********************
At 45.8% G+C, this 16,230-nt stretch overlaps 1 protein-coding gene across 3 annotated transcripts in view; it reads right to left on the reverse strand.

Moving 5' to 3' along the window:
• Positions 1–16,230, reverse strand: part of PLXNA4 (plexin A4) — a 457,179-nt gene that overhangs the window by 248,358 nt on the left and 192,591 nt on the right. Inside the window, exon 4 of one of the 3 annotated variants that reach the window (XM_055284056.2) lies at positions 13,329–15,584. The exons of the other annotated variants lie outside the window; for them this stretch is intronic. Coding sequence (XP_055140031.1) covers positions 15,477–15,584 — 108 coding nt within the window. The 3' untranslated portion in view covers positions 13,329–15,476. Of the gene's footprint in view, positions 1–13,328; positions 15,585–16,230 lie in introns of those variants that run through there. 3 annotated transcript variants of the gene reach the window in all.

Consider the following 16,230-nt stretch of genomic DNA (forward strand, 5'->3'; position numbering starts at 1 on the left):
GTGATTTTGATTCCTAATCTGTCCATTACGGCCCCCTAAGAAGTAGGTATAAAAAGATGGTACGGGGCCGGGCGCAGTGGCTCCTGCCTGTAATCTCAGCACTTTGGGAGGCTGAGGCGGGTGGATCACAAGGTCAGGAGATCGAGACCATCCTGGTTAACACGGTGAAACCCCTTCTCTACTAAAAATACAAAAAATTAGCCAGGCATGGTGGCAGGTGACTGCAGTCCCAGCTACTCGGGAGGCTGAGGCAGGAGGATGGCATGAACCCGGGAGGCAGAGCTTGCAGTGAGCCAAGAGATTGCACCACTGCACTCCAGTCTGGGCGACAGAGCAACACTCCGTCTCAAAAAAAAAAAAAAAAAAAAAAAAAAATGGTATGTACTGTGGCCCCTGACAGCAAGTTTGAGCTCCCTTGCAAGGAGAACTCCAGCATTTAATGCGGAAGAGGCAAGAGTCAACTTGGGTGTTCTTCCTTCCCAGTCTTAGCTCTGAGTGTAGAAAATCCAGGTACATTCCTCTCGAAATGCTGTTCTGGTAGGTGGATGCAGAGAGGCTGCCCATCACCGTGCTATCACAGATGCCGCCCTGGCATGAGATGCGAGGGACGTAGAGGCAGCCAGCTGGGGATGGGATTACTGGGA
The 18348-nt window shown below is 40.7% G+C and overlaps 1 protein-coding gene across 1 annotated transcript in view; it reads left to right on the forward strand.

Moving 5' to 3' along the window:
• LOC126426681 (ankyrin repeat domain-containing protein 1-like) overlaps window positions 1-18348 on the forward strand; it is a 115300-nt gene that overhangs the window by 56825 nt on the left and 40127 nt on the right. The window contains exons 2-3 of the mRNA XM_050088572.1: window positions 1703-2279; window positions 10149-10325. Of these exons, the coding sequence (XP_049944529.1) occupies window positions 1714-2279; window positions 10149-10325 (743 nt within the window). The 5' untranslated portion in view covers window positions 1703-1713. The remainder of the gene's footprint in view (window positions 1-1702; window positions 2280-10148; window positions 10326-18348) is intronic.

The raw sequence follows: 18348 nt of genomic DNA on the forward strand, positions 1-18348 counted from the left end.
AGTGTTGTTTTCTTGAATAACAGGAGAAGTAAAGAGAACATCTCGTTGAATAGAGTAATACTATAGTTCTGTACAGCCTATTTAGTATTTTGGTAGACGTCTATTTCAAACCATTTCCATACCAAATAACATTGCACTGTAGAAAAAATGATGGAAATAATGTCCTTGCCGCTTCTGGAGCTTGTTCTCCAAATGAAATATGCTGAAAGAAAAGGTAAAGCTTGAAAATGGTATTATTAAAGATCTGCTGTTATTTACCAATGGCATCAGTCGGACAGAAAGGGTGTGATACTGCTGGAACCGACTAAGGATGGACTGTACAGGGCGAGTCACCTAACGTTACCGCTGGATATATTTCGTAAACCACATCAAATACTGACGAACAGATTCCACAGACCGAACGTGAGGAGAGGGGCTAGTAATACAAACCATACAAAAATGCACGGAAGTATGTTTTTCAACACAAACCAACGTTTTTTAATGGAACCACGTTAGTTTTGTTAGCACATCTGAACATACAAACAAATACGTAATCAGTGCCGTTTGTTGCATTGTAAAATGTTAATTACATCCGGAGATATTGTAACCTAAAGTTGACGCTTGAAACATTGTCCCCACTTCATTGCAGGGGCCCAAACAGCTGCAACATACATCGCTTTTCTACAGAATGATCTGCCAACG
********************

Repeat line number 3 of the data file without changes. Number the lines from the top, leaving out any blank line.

• Positions 1–16,230, reverse strand: part of PLXNA4 (plexin A4) — a 457,179-nt gene that overhangs the window by 248,358 nt on the left and 192,591 nt on the right. Inside the window, exon 4 of one of the 3 annotated variants that reach the window (XM_055284056.2) lies at positions 13,329–15,584. The exons of the other annotated variants lie outside the window; for them this stretch is intronic. Coding sequence (XP_055140031.1) covers positions 15,477–15,584 — 108 coding nt within the window. The 3' untranslated portion in view covers positions 13,329–15,476. Of the gene's footprint in view, positions 1–13,328; positions 15,585–16,230 lie in introns of those variants that run through there. 3 annotated transcript variants of the gene reach the window in all.